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"A Confederacy Of Dunces" -- Marxism

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"A Confederacy of Dunces" -- Marxism

Statistics: in 2005, men with only a high school diploma averaged $10.93, yet women took in $9.08. Male college graduates averaged $19.72, and females, $17.08. Non-college employment rates were 75%, whereas college graduates averaged 85%. Health insurance coverage was 33% compared to 64%, respectively. In all cases, income increased with age. Why is this important? Well, many factors can be taken in to determine social class, and there is a large grey area between the bourgeoisie and proletariat that I personally feel most of society lives. A true Marxist can view age, income, sex, education, or even personal characteristics as criteria to determine social class. Each factor plays an important role in a person's lifestyle, thus parallels a Marxist view on society. Moreover, through the dynamic portrayal of a vast array of characters, A Confederacy of Dunces shows Marxism in a variety of fashions that can be interpreted and analyzed.

Age. We, as a society, view age as a degree of knowledge. In most sense, it is rightfully justified. As we get older, we encounter more and can obtain wisdom from those experiences. But, if we further our analysis, we can see that with age an amount of respect is also implemented. Therefore, we can classify older citizens as a "special" class of society, most being considered that of the upper class. If we compare young George to any other major character in the story, we see that he is considered lower than them. He sneaks around and gets by, but he is at the mercy of his counterparts. In George's plea to the great Ignatius in chapter 11 for a safe hiding for his special pictures, he states, "Give that back". Ignatius' replied, "This one is mine", as he takes it upon himself to take one of George's pictures. It could be said that Ignatius is much bigger and could use brute force, but he never handles or intimidates George. He assumes that because he is older and wiser, he has the right to do what he wants when he wants. This example shows a social layer, separating classes to degrees on age.

Income. In true classical Marxism, the definition of class is primarily divided on income levels (but we, outside of our boxes know it can be much more complex). The "haves", the bourgeoisie, and the "have-nots", the proletariat, are our prime divide. This is a great place to start our divide, but it must be noted that the divide is subdivided further. We encounter a large grey area in today's society, the middle class, where most people function on a day-to-day basis. Most of society falls into a category from their parents and social conditioning as a child. Regardless, Marxism is that reality is not social but material. Social groups are the basis of living, and we live our lives striving to advance and/or maintain our class. Toole takes an interesting approach in A Confederacy of Dunces. Most of the characters we encounter are of the lower, proletariat class. The Levy's are our ideal contrast. Owning their own company and controlling the role of many employees (through income) gives them an upper hand. Furthermore, since their income is so high, they receive a degree of respect from their peers (whether they are lazy or ignorant). Another example is Ignatius and Mr. Clyde. Obviously, it is implied that Mr. Clyde has more income (though not much) than Ignatius, owning his own vending business. This owning is key in society. The "haves" have the businesses and the "have-nots" work for them. Thus, Mr. Clyde has the advantage to tell Ignatius what to do, like wear a silly pirate costume around the Quarter while working. Again, power and intelligence do not really come easy to Mr. Clyde, but he has the upper hand because he is the owner. He has the money.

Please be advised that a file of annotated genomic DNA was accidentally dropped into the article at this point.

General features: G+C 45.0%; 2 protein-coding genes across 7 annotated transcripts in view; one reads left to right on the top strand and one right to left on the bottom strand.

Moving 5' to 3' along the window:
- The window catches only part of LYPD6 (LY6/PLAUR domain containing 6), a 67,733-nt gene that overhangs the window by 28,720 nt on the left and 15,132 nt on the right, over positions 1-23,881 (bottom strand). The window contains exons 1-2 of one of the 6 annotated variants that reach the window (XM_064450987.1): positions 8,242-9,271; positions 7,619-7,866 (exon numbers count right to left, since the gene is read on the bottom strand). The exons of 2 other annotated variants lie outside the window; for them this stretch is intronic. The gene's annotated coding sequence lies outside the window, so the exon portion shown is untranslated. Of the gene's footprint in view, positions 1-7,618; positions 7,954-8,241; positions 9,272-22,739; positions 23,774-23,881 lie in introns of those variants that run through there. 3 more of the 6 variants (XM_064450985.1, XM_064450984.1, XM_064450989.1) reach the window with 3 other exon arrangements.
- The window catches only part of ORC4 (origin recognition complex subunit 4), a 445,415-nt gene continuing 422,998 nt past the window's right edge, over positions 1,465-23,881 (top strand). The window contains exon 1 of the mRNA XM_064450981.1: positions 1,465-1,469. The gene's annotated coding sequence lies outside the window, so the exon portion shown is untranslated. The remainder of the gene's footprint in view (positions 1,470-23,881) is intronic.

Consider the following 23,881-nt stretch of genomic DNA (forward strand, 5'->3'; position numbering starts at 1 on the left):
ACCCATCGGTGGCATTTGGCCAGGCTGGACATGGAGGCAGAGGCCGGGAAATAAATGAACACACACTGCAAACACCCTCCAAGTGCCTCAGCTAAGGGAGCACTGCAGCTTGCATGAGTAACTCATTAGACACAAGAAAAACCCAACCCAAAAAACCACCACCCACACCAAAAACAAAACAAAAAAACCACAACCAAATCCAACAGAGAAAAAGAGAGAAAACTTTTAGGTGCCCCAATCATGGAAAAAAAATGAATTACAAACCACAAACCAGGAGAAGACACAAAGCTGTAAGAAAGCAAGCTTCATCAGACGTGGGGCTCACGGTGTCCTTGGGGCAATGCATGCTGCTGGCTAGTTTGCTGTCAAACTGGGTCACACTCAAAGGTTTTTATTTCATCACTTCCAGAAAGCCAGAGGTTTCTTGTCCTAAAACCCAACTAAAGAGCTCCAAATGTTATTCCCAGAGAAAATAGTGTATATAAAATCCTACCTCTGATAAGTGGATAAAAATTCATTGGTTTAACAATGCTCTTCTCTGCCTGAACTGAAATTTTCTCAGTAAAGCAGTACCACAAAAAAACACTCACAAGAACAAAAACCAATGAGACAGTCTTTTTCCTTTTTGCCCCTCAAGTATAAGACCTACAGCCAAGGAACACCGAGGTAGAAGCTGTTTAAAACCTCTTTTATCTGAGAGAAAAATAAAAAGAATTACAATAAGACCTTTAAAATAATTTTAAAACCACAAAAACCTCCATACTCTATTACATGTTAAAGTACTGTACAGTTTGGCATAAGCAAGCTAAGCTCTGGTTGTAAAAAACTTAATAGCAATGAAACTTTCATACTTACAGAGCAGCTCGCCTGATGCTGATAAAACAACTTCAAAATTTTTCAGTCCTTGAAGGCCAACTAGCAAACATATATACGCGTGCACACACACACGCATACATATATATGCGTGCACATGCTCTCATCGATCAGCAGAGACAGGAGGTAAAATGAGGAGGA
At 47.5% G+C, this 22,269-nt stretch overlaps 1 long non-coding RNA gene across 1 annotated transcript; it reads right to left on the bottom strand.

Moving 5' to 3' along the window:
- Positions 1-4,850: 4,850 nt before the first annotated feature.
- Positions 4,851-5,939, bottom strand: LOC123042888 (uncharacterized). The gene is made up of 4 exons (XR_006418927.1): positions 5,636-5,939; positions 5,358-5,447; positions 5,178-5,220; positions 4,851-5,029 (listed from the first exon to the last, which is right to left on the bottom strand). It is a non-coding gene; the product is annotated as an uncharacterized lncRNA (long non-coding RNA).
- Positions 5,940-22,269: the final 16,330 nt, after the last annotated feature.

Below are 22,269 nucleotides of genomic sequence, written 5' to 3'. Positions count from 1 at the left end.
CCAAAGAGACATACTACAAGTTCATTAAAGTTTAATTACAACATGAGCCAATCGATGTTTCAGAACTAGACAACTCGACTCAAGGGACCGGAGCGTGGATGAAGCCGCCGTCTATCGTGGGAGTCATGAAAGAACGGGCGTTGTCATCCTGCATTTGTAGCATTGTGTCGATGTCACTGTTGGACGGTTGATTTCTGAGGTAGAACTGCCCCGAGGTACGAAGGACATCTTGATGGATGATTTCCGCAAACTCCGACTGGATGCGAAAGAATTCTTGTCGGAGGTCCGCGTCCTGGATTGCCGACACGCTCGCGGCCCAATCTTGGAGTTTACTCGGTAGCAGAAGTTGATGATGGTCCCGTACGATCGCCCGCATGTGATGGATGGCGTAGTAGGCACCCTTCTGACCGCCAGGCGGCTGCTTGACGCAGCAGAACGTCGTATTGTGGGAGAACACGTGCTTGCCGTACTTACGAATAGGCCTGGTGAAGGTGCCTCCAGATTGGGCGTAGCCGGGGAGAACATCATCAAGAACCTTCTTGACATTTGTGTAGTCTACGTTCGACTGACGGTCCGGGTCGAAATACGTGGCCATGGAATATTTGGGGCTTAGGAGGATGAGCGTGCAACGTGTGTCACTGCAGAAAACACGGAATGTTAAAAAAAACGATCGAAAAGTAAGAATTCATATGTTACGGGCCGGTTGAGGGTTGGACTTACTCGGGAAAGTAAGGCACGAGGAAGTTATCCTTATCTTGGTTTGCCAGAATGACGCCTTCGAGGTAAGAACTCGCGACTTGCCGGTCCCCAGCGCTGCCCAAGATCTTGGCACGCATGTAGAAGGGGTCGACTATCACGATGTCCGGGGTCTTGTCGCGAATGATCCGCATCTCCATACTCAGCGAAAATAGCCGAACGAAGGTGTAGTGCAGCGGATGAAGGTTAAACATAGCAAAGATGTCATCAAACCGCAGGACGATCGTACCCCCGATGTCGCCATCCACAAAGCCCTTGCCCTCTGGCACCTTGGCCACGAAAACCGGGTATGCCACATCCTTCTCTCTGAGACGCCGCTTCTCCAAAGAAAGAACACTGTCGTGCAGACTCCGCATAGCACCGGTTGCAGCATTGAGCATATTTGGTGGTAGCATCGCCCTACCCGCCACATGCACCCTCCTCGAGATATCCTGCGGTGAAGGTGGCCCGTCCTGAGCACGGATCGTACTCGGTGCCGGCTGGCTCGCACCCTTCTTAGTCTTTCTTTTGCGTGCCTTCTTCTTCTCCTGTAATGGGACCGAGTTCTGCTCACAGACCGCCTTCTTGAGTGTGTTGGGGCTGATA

Sex. Sex has always been a major controversy in our society. We, being a country of equal rights, still do not incorporate women in the same class as men. We have never had a female president. Most of the Fortune 500 companies are empowered by men. Women are just now, in the last ten to fifteen years coming out of the "housewife" shadow. With upper hand in a man-woman relationship, the man can maintain a social barrier of control. The key of "having" for the man and "not having" for the woman shows a Marxist design in our everyday variety from the poor to the rich. Our sex example in A Confederacy of Dunces is between Claude and Mrs. Reilly. Obviously, Mrs. Reilly would know her son much better than Claude, considering he is a new encounter in their lives. Yet, he has a great impact on her view on Ignatius. Claude's overwhelming persuasion on Mrs. Reilly drives her to take his word over her son's. In the final chapter, we see that Mrs. Reilly is so overwhelmed with Claude's views on communism and her son's terrible problems that she wants to send him to a hospital for help. "I'm afraid Ignatius

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